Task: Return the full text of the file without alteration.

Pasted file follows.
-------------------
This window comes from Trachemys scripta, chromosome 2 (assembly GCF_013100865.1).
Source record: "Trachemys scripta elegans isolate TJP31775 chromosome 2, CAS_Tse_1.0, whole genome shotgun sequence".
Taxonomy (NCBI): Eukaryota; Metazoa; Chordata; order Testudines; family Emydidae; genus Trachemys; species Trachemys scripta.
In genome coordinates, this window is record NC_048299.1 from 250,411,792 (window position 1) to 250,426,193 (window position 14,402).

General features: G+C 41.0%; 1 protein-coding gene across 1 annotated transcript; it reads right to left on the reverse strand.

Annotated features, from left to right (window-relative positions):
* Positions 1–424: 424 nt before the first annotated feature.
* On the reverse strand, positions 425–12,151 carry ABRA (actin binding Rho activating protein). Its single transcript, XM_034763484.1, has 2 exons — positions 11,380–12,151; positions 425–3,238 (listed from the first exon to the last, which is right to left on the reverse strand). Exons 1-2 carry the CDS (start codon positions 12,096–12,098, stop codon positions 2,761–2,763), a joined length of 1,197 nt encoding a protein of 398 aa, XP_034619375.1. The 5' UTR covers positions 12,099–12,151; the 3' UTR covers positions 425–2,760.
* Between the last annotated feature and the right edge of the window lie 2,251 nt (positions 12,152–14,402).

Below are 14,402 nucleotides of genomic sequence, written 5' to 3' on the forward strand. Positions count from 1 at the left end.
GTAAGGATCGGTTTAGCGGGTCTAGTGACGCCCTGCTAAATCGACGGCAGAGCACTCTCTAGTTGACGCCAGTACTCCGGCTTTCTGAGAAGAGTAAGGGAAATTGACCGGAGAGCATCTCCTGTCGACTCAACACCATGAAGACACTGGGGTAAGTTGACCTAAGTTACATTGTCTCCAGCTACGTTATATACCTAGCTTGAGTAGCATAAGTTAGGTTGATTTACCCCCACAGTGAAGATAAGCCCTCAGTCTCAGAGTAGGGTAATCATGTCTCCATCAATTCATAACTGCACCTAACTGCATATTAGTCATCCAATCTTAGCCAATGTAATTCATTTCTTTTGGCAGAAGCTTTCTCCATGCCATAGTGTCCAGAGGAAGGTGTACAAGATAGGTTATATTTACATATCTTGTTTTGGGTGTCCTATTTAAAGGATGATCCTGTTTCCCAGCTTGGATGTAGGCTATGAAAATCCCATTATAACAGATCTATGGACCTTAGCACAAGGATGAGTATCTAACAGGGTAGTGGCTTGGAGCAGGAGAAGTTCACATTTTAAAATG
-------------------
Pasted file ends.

This window comes from Trachemys scripta, chromosome 2 (assembly GCF_013100865.1).
Source record: "Trachemys scripta elegans isolate TJP31775 chromosome 2, CAS_Tse_1.0, whole genome shotgun sequence".
Taxonomy (NCBI): Eukaryota; Metazoa; Chordata; order Testudines; family Emydidae; genus Trachemys; species Trachemys scripta.
In genome coordinates, this window is record NC_048299.1 from 250,411,792 (window position 1) to 250,426,193 (window position 14,402).

General features: G+C 41.0%; 1 protein-coding gene across 1 annotated transcript; it reads right to left on the reverse strand.

Annotated features, from left to right (window-relative positions):
* Positions 1–424: 424 nt before the first annotated feature.
* On the reverse strand, positions 425–12,151 carry ABRA (actin binding Rho activating protein). Its single transcript, XM_034763484.1, has 2 exons — positions 11,380–12,151; positions 425–3,238 (listed from the first exon to the last, which is right to left on the reverse strand). Exons 1-2 carry the CDS (start codon positions 12,096–12,098, stop codon positions 2,761–2,763), a joined length of 1,197 nt encoding a protein of 398 aa, XP_034619375.1. The 5' UTR covers positions 12,099–12,151; the 3' UTR covers positions 425–2,760.
* Between the last annotated feature and the right edge of the window lie 2,251 nt (positions 12,152–14,402).

Below are 14,402 nucleotides of genomic sequence, written 5' to 3' on the forward strand. Positions count from 1 at the left end.
GTAAGGATCGGTTTAGCGGGTCTAGTGACGCCCTGCTAAATCGACGGCAGAGCACTCTCTAGTTGACGCCAGTACTCCGGCTTTCTGAGAAGAGTAAGGGAAATTGACCGGAGAGCATCTCCTGTCGACTCAACACCATGAAGACACTGGGGTAAGTTGACCTAAGTTACATTGTCTCCAGCTACGTTATATACCTAGCTTGAGTAGCATAAGTTAGGTTGATTTACCCCCACAGTGAAGATAAGCCCTCAGTCTCAGAGTAGGGTAATCATGTCTCCATCAATTCATAACTGCACCTAACTGCATATTAGTCATCCAATCTTAGCCAATGTAATTCATTTCTTTTGGCAGAAGCTTTCTCCATGCCATAGTGTCCAGAGGAAGGTGTACAAGATAGGTTATATTTACATATCTTGTTTTGGGTGTCCTATTTAAAGGATGATCCTGTTTCCCAGCTTGGATGTAGGCTATGAAAATCCCATTATAACAGATCTATGGACCTTAGCACAAGGATGAGTATCTAACAGGGTAGTGGCTTGGAGCAGGAGAAGTTCACATTTTAAAATG